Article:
Metal Gear Solid 2: Substance Review
PIII 800, 128MB RAM, 32MB Video Card , 3.9GB HD
|ESRB rating: M
release date: Mar 27, 03 (released)
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I know, I know, many of you are PC purists (I am, for the most part), and when console games get ported over to the PC, they had best be pretty damn good in order to justify spending your hard earned cash on purchasing them. But no one can deny that Metal Gear Solid and its sequel are two of the most widely regarded console games of the last 10 years. But I guess when one talks about Metal Gear Solid 2: Substance one cannot simply throw the reader in medias res. Many of our readers are probably unfamiliar with Konami's flagship PS2 series, so a little introduction may be in order.
The original MGS game was a huge hit on the PSX, and eventually ended up on the PC back in 2000. About that same time, the hype machine was already in full swing for the long-awaited sequel, slated for release in 2001 on the PS2 - Metal Gear Solid 2: Sons of Liberty. The game was supposed to unleash the (then) awesome power of the PS2 console, and it actually did so with flying colors. MGS2 was definitely one of the most highly acclaimed games ever to be released for the PS2. It's only natural, then, that us PC gamers would get a taste of the action, albeit some years later.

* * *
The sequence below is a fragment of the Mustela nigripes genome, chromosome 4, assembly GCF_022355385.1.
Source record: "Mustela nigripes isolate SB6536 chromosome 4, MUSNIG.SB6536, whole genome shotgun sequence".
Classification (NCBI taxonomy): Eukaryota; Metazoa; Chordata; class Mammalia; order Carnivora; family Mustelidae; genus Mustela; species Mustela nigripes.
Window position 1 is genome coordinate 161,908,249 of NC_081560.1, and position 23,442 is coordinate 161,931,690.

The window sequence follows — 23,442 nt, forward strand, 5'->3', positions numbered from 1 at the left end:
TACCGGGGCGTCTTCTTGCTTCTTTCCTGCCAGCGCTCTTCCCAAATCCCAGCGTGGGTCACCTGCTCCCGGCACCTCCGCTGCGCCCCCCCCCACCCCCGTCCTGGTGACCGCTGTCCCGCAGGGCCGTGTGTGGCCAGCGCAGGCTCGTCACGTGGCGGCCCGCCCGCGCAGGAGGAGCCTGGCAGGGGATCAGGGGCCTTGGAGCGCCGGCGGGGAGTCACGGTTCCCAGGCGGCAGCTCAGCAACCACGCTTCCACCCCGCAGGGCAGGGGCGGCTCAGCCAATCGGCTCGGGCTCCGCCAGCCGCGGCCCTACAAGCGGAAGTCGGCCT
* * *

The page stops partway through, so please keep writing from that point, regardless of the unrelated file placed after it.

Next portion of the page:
Snake takes a moment to consider his next move.
I can handle the situation, there's only 150 of them.
But get this; what we got is not a port. It's a port of a port! MGS2 was first ported to the Xbox, only to eventually end up; as a DVD release; on the PC. The story, however, doesn't end there. Besides being a DVD-only release, MGS2: Substance will only work (properly) with NVIDIA's 3D cards. Really. I'm not kidding. So, unlike many companies who want to take in as many new users, Konami elected to say "piss off" to all the Radeon 8500 or higher users out there (http://www.konami.com/usa/support.shtml), narrowing the possible number of potential consumers by a fairly large margin by excluding those who own CD drives or Radeon cards (the latter group will be able to play the game properly once the patch is out). Why was this done? Your guess is as good as mine. I guess NVIDIA made them an offer they couldn't refuse.